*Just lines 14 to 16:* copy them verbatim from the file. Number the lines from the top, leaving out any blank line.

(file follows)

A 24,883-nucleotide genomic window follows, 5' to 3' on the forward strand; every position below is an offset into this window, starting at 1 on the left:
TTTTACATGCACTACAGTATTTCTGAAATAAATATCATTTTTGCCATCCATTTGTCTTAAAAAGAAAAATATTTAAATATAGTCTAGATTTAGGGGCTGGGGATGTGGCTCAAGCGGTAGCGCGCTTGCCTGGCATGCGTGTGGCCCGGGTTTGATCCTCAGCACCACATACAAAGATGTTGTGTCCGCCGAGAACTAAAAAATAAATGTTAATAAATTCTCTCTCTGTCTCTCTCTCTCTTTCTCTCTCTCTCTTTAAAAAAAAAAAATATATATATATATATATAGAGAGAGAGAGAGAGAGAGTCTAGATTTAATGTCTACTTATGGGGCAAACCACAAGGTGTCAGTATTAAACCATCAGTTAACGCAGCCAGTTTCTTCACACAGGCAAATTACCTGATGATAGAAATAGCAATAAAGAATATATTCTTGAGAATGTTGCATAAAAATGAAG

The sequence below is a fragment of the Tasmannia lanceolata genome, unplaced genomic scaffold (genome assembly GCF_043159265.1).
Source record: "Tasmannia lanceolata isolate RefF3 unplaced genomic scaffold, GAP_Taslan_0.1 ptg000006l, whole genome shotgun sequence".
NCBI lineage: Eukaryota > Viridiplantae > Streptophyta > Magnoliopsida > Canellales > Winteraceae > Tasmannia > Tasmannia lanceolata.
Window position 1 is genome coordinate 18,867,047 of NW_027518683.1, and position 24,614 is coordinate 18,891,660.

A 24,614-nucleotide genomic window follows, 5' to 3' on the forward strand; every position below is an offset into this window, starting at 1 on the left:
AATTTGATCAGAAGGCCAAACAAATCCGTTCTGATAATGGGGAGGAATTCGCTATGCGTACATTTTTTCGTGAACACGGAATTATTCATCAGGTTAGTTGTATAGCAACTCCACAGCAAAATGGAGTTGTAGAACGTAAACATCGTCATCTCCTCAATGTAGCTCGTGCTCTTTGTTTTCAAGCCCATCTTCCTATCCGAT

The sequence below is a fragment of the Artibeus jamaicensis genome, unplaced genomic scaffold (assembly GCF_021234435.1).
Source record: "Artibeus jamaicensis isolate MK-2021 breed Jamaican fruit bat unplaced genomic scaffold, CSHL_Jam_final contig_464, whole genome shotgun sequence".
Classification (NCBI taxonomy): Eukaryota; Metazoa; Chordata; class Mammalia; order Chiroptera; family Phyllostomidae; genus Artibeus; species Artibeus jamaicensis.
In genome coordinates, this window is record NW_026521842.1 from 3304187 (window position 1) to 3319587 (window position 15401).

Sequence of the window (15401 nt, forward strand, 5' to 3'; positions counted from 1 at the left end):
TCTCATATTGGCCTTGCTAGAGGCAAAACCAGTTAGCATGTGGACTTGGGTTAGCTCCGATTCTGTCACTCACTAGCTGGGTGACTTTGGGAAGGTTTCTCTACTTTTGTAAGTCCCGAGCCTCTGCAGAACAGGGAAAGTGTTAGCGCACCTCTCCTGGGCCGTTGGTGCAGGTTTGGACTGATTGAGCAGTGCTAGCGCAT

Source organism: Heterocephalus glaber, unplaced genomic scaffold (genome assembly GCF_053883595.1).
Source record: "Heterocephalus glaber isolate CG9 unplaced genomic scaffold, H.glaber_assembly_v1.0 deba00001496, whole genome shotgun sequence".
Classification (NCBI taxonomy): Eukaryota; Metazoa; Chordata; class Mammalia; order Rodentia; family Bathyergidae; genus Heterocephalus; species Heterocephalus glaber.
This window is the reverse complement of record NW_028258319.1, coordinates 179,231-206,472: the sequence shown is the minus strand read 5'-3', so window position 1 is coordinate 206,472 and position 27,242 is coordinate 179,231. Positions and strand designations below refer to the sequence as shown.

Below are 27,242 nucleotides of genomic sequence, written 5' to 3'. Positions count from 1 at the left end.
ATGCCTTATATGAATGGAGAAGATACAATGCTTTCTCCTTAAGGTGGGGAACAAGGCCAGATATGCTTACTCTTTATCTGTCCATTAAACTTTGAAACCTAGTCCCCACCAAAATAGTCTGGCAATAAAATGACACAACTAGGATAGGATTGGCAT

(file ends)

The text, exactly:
TCTCATATTGGCCTTGCTAGAGGCAAAACCAGTTAGCATGTGGACTTGGGTTAGCTCCGATTCTGTCACTCACTAGCTGGGTGACTTTGGGAAGGTTTCTCTACTTTTGTAAGTCCCGAGCCTCTGCAGAACAGGGAAAGTGTTAGCGCACCTCTCCTGGGCCGTTGGTGCAGGTTTGGACTGATTGAGCAGTGCTAGCGCAT

Source organism: Heterocephalus glaber, unplaced genomic scaffold (genome assembly GCF_053883595.1).
Source record: "Heterocephalus glaber isolate CG9 unplaced genomic scaffold, H.glaber_assembly_v1.0 deba00001496, whole genome shotgun sequence".